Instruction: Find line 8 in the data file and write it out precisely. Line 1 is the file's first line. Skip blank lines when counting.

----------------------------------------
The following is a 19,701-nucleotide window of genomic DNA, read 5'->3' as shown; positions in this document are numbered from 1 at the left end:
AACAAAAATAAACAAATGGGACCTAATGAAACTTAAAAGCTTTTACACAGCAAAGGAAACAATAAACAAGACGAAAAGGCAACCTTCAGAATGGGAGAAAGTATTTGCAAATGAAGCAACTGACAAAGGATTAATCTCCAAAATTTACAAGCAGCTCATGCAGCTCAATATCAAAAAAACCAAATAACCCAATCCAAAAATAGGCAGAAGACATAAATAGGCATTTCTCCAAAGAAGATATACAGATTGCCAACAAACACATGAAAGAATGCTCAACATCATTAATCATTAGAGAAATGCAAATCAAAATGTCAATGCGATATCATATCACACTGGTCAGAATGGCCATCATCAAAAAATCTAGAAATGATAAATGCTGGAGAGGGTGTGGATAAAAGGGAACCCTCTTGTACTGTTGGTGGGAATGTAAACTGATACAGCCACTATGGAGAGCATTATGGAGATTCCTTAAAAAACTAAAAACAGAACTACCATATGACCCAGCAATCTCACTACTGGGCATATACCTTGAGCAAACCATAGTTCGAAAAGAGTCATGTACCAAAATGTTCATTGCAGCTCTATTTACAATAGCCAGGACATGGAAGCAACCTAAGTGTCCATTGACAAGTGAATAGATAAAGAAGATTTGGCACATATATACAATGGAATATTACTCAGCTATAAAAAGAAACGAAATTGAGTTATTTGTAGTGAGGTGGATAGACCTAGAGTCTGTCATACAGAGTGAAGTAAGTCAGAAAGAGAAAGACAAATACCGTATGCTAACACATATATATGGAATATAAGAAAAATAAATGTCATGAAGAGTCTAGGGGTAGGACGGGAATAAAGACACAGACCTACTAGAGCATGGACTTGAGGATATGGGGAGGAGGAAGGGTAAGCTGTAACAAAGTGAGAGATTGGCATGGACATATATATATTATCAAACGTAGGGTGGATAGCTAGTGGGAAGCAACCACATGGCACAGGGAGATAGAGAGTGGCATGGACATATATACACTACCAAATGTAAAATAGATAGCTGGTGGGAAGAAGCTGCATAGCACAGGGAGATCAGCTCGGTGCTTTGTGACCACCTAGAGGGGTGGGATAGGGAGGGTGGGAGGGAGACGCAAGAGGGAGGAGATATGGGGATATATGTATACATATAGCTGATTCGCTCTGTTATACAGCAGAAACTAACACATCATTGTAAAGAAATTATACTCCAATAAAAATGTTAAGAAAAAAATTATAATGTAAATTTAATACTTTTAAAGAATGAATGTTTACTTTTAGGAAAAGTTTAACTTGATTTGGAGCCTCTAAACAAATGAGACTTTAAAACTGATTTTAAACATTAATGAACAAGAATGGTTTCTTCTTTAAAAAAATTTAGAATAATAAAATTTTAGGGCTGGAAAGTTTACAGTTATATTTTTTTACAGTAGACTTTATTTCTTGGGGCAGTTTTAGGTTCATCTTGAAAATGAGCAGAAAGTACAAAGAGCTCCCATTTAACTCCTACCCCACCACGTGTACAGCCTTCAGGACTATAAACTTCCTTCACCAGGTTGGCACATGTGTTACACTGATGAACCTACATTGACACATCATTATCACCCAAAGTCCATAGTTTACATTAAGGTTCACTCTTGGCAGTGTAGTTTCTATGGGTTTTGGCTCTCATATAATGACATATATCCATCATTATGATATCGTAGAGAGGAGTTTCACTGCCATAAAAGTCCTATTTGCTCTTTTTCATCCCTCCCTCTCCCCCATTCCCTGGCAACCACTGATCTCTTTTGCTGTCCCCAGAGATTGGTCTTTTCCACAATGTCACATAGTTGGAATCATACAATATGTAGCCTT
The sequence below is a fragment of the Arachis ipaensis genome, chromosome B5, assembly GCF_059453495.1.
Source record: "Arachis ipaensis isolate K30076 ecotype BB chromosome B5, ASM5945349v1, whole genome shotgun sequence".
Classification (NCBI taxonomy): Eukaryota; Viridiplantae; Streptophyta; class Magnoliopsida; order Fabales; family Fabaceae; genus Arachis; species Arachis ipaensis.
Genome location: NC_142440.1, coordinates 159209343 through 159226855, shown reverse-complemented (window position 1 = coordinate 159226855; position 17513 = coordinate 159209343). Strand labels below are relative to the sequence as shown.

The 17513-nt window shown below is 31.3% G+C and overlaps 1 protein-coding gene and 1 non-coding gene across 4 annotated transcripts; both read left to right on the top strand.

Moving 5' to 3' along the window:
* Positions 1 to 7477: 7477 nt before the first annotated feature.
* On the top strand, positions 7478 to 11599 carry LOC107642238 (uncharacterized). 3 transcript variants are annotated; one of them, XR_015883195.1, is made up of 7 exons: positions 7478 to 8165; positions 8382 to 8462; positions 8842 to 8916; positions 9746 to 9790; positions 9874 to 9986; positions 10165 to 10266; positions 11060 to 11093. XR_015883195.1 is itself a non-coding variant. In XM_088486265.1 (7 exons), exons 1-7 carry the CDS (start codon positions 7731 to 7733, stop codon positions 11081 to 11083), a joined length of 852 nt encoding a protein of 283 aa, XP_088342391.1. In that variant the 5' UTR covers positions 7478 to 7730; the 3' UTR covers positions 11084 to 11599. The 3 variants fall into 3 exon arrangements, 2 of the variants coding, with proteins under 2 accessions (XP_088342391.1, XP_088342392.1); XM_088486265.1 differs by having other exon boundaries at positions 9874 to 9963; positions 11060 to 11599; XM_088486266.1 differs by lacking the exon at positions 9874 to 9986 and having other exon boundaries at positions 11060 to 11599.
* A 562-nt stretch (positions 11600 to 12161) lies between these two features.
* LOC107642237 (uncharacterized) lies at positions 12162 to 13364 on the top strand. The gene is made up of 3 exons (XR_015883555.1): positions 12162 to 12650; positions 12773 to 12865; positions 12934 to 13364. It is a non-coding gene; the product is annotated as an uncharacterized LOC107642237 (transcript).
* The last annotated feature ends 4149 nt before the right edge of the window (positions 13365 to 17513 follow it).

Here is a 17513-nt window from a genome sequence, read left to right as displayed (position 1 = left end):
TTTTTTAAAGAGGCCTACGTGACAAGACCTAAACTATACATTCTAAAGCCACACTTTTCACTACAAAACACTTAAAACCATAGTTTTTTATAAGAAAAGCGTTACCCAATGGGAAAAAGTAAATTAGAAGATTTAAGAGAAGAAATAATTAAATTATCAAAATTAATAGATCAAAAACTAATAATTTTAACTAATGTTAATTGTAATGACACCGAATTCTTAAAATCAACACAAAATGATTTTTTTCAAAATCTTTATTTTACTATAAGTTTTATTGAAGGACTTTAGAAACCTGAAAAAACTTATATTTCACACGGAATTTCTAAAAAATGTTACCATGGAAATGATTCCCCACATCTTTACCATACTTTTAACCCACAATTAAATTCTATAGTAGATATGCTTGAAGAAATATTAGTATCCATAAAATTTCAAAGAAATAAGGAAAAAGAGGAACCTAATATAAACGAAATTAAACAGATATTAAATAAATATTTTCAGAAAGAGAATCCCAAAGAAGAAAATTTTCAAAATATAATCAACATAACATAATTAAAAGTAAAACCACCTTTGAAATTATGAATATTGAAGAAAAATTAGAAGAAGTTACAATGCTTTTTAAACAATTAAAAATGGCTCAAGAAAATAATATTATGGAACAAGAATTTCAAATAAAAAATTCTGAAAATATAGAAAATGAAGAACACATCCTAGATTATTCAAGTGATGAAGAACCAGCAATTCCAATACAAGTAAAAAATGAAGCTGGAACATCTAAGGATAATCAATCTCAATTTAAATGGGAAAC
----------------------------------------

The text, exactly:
Moving 5' to 3' along the window: